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Australian Journal of Pharmacy : May 2008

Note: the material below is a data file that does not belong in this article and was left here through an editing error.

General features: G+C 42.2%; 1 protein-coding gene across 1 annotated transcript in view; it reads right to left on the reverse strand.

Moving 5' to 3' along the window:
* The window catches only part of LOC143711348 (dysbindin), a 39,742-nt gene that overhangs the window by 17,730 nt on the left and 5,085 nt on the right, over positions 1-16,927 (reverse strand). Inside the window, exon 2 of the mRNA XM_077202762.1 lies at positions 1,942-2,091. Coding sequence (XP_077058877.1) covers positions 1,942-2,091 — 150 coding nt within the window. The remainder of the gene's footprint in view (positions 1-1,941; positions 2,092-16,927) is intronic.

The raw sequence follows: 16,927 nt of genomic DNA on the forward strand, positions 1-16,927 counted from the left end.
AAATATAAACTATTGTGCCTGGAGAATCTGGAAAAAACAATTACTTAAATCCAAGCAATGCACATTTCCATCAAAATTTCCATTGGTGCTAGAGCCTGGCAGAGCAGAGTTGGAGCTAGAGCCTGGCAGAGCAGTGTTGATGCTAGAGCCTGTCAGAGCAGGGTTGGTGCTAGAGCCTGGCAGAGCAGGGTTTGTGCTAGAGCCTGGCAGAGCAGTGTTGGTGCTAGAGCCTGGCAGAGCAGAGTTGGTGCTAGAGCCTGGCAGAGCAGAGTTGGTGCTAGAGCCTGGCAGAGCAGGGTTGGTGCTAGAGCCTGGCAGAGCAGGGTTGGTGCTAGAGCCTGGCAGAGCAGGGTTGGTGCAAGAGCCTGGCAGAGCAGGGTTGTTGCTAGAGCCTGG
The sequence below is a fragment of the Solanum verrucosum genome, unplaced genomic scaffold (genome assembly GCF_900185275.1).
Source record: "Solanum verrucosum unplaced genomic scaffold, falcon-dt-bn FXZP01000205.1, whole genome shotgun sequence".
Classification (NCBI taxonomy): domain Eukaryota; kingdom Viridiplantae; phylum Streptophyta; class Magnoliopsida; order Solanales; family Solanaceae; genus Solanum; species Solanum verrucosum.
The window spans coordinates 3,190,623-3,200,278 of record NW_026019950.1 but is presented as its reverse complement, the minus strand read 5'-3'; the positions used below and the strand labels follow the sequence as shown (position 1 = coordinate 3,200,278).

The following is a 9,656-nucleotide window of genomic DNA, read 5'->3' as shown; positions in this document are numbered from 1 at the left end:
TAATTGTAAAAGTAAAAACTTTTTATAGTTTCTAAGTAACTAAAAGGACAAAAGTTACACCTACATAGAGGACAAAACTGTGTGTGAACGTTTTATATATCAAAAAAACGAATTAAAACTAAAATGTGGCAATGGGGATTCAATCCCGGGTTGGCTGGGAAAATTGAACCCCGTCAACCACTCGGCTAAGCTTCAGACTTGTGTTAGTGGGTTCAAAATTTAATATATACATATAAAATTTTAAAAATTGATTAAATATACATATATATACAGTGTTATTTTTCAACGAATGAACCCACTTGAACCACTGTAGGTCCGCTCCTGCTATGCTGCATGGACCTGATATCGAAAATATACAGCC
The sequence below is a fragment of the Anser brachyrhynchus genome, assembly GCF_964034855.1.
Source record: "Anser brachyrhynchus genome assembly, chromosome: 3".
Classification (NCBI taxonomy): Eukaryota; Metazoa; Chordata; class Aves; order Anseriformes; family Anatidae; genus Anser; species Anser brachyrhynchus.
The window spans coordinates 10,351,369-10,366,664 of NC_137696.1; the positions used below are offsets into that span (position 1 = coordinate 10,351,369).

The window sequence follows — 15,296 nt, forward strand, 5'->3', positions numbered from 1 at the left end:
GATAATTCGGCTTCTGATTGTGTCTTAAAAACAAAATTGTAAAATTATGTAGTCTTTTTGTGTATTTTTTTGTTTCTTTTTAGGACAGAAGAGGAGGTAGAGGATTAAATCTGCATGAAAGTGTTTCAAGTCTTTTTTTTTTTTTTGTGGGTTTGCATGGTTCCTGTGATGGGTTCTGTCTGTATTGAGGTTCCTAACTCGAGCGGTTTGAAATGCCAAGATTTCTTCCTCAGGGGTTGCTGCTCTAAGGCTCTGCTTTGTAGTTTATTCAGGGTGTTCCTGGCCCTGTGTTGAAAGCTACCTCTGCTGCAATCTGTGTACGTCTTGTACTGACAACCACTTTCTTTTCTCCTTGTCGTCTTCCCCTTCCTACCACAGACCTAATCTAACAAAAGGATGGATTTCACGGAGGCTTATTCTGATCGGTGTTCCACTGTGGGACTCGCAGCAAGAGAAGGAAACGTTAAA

News aNd review capital hill where’s pharmacy’s 2020 vision? From our Canberra correspondent Like the AMA, PhARMACY WASN’t iNViteD tO the RUDD 2020 iDeAFeSt With the 2020 media eulogies beginning to subside, there’s now a reasonable chance that the very same media might turn its blowtorch to an analysis of the Rudd government Realpolitik, with a cold hard look at what Rudd’s doing about the Budget. 2020 was great camouflage for getting scrutiny away from the Budget. New ideas? Not really. Paradoxically, News Limited chief John Hartigan grabbed the mood of the moment by hanging out the republican flag (as Whitlam did in 1972). No, not news John. The indigenous nations asked for equality (again, promised by Whitlam in 1972). From there, we got ideas ranging from the naively simplistic to genuine lunacy, with the usual assortment of off-the- planet concepts such as abolishing the states (something the ALP was banging on about in the 1920s) and—that old chestnut—reshaping the healthcare delivery model. Wow! Where was pharmacy in this? Where was the Australian Medical Association? AMA president Rosanna Capolingua found out what happens when you endorse Liberal health policy and dump on the ALP before an election. Thus, former Guild national councillor and head of the Australian General Practice Network, Kate Carnell got the 2020 medical gig at AMA expense. Now the press gallery refers to her as Nicola Roxon’s deputy chief of staff. Hopefully 18 she’ll carry pharmacy’s flag too—as pharmacy didn’t get a gig at all. Neither did diabetes. Neither did lots of other priority stakeholders. Whether 2020 will go down as a representative exercise will always be debated. Surprisingly absent—and without even a formal submission— were resident noisemakers like the Australian Consumers’ Association and the Australian Consumers’ Health Forum. But cut to the chase: what about the Budget and how does this government score on managing the process leading up to it—and after it? The procession of crowd pleasing PR opportunities grabbed and milked mercilessly by a PM with his weather eye in the mirror—seems never ending. But the PR photo opportunities and calculatedly casual dispensation of reformist ideas are being increasingly interpreted by a cynical media as an Treasurer. He made it his business to go to the US last month to learn about what a sub-prime crash was. The statement released following his meetings in Washington bodes ill for his tenure in the dollar office. It was short. It said Wayne was now just as gobsmacked as everyone else at the sub-prime crash. One wonders why he needed a first class ticket to the US to find out what everyone else knew for the past five months. The problem Rudd faces—apart from a Treasurer described by his closest colleagues as being frightened of his portfolio—is that the pre-Budget process hasn’t been managed. It’s been camouflaged by a series of proletariat-winning distraction exercises matched in scale by the bread and circuses of ancient Rome. So we look around at where government stakeholders stand. For the past 15 years, these stakeholders were brought into the confidence of the government in a bid to win support ahead of a policy announcement or initiative The bulk of This fuTure relies oN pharmacy iNpuT aNd supporT for The greaTer good indication this government doesn’t know how to get the Budget right. Learning from Howard’s example, Rudd powered up the Department of Prime Minister and Cabinet to prevent his more accident-prone ministers from dropping clangers ahead of the Budget. Nothing goes without the approval of PM&C and the tick of Rudd’s office. One of the accident-prone chaps is the the australian journal of pharmacy vol.89 may 2008 conducted in the Budget setting. This time, the healthcare sector hasn’t been told a thing—except maybe for Kate Carnell who continues to get up the AMA nose while the doctors’ trade union is studiously ignored. Across the sector, they’re asking what the government is hiding. Score zilch for the commitment to fund $20m for generics promotion announced as part of the PBS Reform process. Score zilch for any attempt to communicate to pharmacy about the implications of foreshadowed Budget cuts on pharmacy incomes. Score nyet for the lack of any idea—with or without the 2020 hype—on how to bring stakeholders together to reform the foundering healthcare framework. So far, the Guild has managed to retain its traditional links with government and has won pharmacy time to contemplate and forge its own future. The bulk of this future relies on pharmacy input and support for the greater good—where the future of pharmacy and the healthcare delivery mechanisms are wedded in a robust service model. So what is pharmacy doing about securing a future while the government is seeking ideas for an integrated healthcare framework in which pharmacy aims to cut a leading role for itself? Despite being hailed as the best-ever attended, only about 650 community pharmacies were represented among delegates at the Guild’s recent APP conference. This was the Guild’s major event to inform the pharmacy sector about its future and, with so many structural and regulatory changes in the offing, less than 15% of pharmacies bothered to turn up. And they have the nerve to whinge about Guild leadership! n The opinion expressed in this column are not necessarily those of the AJP’s management or staff.